<img height="1" width="1" alt="" style="display:none" src="https://www.facebook.com/tr?id=803910706352322&amp;ev=PixelInitialized">
request a quote

CPT University

Understanding the Relationship between SPT Data and CPT Data

- Posted by VertekCPT

Vertek CPT Data Acquisition System

As you know, Cone Penetration Testing is not the only method for determining the mechanical properties of soil. Another method is the Standard Penetration Test, or SPT: in this test, a borehole is drilled to a desired depth, then a hollow sampler is inserted and driven downwards with a hammer. The hammer blows are counted until the sampler travels the desired depth (usually 18”) – this number, denoted NSPT, indicates the mechanical properties of the soil. As with CPT data, a handful of corrections are commonly applied: for example, the N60 value indicates NSPT data corrected for the mechanical efficiency of a manual hammer, estimated at 60% at shallow overburden conditions.

Since SPT is one of the most common in-situ soil testing methods, you may find it necessary to compare information from both SPT and CPT tests, or convert from one set of parameters to the other, for example from SPT N60 values to CPT tip resistance values. Several methods have been proposed for calculating this relationship. Below are two of the most frequently used:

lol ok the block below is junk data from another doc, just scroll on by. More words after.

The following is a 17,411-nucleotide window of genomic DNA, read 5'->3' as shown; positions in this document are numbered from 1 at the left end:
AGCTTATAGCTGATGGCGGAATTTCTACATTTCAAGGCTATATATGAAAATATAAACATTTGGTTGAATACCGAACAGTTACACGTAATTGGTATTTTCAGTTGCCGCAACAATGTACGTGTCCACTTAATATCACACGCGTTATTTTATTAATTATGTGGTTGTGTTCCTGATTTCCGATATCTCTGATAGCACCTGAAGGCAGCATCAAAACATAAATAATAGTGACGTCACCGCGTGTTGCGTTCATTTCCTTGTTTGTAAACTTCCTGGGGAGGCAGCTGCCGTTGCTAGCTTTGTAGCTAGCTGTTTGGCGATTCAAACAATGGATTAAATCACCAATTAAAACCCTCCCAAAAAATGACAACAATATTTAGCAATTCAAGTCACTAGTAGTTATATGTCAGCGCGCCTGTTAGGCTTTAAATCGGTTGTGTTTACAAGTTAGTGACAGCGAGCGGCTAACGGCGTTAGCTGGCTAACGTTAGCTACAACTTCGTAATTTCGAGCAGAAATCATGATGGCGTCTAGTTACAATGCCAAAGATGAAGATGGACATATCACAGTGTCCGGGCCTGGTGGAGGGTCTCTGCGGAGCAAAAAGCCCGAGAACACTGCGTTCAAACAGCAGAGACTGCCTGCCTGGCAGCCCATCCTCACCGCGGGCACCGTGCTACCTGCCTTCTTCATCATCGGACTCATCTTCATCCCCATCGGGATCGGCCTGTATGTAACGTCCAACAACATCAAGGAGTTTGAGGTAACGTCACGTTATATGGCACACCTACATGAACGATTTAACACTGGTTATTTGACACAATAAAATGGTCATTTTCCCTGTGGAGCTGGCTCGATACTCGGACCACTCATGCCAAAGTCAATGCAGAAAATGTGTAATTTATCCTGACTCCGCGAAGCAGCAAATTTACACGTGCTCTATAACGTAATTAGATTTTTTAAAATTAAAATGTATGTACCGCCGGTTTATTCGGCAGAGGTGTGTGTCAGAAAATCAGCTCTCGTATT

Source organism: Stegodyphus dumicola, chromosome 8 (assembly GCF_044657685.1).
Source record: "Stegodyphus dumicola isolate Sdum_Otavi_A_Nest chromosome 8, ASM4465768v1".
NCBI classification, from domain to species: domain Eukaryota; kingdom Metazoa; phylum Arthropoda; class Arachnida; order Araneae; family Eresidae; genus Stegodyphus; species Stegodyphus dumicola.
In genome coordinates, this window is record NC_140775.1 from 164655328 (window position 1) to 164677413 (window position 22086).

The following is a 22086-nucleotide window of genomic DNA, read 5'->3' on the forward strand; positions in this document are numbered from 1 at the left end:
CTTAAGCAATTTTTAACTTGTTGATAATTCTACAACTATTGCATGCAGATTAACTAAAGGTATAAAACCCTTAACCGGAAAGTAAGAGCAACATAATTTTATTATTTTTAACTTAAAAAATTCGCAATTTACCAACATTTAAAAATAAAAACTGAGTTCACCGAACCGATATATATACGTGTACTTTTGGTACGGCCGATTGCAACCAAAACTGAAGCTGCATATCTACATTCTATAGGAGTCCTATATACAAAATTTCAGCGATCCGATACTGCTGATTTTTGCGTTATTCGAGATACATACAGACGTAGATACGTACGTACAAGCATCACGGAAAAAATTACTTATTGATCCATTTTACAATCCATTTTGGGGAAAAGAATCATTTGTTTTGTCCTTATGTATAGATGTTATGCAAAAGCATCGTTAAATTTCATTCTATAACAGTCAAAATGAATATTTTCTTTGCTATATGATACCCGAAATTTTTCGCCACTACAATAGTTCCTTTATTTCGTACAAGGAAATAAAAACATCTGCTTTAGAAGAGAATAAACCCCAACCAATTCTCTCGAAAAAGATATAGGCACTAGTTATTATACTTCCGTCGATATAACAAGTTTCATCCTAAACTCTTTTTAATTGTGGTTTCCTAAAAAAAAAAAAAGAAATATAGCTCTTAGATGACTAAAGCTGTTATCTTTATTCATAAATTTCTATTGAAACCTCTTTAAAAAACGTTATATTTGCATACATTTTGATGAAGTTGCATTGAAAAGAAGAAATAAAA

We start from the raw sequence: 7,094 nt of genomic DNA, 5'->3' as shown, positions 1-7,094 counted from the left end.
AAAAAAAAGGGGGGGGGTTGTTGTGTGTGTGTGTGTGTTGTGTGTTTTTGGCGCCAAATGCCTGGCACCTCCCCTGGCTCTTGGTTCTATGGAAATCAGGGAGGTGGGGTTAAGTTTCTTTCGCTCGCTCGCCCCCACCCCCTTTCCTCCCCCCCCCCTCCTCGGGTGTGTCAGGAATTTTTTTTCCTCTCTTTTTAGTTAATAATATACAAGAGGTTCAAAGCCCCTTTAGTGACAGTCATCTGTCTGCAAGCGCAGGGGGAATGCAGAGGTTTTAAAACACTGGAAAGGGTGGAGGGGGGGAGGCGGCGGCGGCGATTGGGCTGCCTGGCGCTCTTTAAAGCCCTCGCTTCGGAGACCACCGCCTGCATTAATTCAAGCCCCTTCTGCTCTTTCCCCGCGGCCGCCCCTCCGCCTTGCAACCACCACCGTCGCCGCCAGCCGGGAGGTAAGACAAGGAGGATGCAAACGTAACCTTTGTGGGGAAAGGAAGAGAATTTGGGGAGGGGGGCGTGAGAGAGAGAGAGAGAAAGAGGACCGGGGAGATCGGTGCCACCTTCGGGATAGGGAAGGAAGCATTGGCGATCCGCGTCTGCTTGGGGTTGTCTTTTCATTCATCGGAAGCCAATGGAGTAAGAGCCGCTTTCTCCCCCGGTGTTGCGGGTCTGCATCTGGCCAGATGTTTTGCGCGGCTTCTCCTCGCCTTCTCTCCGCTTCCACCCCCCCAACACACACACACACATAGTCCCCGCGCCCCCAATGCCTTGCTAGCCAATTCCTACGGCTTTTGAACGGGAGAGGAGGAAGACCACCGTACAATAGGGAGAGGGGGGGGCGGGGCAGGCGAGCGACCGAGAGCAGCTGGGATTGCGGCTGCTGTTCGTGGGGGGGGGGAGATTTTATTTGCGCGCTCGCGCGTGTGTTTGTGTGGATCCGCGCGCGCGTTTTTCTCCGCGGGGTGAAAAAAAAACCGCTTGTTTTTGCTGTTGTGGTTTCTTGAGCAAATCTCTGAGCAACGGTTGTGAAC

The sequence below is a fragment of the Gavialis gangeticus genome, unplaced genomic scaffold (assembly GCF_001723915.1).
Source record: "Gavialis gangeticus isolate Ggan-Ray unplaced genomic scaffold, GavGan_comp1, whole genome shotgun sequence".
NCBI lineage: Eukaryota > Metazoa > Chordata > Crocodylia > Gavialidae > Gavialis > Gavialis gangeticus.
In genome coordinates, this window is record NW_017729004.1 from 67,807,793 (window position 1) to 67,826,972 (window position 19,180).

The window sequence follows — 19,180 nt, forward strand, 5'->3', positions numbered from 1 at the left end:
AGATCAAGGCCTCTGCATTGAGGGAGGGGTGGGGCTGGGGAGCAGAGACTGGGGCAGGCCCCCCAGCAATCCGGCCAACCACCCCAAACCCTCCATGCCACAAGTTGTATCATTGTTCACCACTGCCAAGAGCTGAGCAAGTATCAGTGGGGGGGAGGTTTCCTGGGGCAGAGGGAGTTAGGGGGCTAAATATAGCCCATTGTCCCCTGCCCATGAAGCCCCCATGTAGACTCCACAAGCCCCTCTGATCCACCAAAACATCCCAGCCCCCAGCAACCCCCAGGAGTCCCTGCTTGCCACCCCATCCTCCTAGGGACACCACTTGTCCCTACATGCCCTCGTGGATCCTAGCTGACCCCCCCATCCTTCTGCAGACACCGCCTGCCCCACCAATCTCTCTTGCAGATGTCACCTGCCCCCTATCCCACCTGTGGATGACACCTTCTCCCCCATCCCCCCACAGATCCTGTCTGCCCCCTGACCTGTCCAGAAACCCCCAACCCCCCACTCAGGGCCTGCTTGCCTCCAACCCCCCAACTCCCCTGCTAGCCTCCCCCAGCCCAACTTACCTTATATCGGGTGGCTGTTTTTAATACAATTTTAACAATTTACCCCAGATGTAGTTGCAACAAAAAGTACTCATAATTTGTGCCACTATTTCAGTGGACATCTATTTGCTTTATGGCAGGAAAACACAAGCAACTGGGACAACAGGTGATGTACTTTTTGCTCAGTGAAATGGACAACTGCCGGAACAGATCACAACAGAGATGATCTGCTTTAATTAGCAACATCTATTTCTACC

• Robertson and Campanella:

This method for correlating SPT and CPT data uses the following relationship between SPT N60 data and CPT tip resistance:


qc = tip resistance (psi)
pa = atmospheric pressure (psi)

Soil behavior type can be determined from this equation based on the following table:

Soil Behavior Type Table

This is perhaps the simplest method for relating the results of these two tests, but it can cause some confusion when the results fall on the border of two soil behavior type zones, or in situations where the ratio of CPT to SPT data could indicate one of several different soil types.

  • Jefferies and Davies:

This is a more robust method for determining SPT N-values based on CPT data, or vice versa.  It avoids the discontinuities of the first method, but it is not applicable to soil behavior type zones 1 (sensitive fine grained soils), 8 (very stiff sand to clayey sand), and 9 (very stiff fine grained soils).

First, one calculates the Soil Behavior Type Index, Ic, from the CPT data:

Ic = ((3.47 – log Qt)2 + (log Fr + 1.22)2)½

Qt = normalized tip resistance (dimensionless)
Fr = normalized friction ratio (%)

Next, the following equation relates the soil behavior type index to the SPT N60 value:

(qc/pa)/N60 = 8.5(1 – Ic/4.6)

Using these equations, one can easily work back and forth from one set of parameters to the other, or estimate soil behavior type directly from the calculation of Ic, per the table below.

Soil Behavior Type Index Table


Topics: Soil Testing, CPT Data